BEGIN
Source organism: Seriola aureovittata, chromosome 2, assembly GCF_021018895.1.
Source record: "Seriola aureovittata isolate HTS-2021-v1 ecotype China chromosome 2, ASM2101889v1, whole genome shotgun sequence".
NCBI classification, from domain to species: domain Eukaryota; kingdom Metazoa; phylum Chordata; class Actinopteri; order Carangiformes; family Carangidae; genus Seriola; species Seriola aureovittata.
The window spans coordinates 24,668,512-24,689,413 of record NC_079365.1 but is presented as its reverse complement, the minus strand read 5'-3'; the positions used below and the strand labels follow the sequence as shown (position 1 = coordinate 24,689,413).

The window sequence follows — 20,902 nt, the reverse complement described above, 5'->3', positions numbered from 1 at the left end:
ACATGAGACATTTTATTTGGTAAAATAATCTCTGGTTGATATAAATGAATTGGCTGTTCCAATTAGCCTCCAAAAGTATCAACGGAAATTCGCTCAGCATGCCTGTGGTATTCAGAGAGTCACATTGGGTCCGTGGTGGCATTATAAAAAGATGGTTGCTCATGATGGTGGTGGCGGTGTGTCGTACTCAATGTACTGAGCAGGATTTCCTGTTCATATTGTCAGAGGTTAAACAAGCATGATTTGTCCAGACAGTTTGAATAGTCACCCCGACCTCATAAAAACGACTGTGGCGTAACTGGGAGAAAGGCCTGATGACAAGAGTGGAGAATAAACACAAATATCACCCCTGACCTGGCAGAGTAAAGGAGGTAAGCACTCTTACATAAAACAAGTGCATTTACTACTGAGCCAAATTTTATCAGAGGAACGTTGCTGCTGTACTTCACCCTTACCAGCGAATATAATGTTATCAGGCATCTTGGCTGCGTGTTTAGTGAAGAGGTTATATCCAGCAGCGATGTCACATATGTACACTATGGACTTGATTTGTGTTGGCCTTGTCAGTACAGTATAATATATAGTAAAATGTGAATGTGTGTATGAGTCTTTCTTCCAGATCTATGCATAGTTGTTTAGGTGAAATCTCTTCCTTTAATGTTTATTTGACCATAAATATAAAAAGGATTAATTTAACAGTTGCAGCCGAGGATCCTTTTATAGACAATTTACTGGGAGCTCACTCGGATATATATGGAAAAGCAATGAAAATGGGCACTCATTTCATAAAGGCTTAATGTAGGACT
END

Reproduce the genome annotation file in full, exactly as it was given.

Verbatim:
Source organism: Seriola aureovittata, chromosome 2, assembly GCF_021018895.1.
Source record: "Seriola aureovittata isolate HTS-2021-v1 ecotype China chromosome 2, ASM2101889v1, whole genome shotgun sequence".
NCBI classification, from domain to species: domain Eukaryota; kingdom Metazoa; phylum Chordata; class Actinopteri; order Carangiformes; family Carangidae; genus Seriola; species Seriola aureovittata.
The window spans coordinates 24,668,512-24,689,413 of record NC_079365.1 but is presented as its reverse complement, the minus strand read 5'-3'; the positions used below and the strand labels follow the sequence as shown (position 1 = coordinate 24,689,413).

The window sequence follows — 20,902 nt, the reverse complement described above, 5'->3', positions numbered from 1 at the left end:
ACATGAGACATTTTATTTGGTAAAATAATCTCTGGTTGATATAAATGAATTGGCTGTTCCAATTAGCCTCCAAAAGTATCAACGGAAATTCGCTCAGCATGCCTGTGGTATTCAGAGAGTCACATTGGGTCCGTGGTGGCATTATAAAAAGATGGTTGCTCATGATGGTGGTGGCGGTGTGTCGTACTCAATGTACTGAGCAGGATTTCCTGTTCATATTGTCAGAGGTTAAACAAGCATGATTTGTCCAGACAGTTTGAATAGTCACCCCGACCTCATAAAAACGACTGTGGCGTAACTGGGAGAAAGGCCTGATGACAAGAGTGGAGAATAAACACAAATATCACCCCTGACCTGGCAGAGTAAAGGAGGTAAGCACTCTTACATAAAACAAGTGCATTTACTACTGAGCCAAATTTTATCAGAGGAACGTTGCTGCTGTACTTCACCCTTACCAGCGAATATAATGTTATCAGGCATCTTGGCTGCGTGTTTAGTGAAGAGGTTATATCCAGCAGCGATGTCACATATGTACACTATGGACTTGATTTGTGTTGGCCTTGTCAGTACAGTATAATATATAGTAAAATGTGAATGTGTGTATGAGTCTTTCTTCCAGATCTATGCATAGTTGTTTAGGTGAAATCTCTTCCTTTAATGTTTATTTGACCATAAATATAAAAAGGATTAATTTAACAGTTGCAGCCGAGGATCCTTTTATAGACAATTTACTGGGAGCTCACTCGGATATATATGGAAAAGCAATGAAAATGGGCACTCATTTCATAAAGGCTTAATGTAGGACT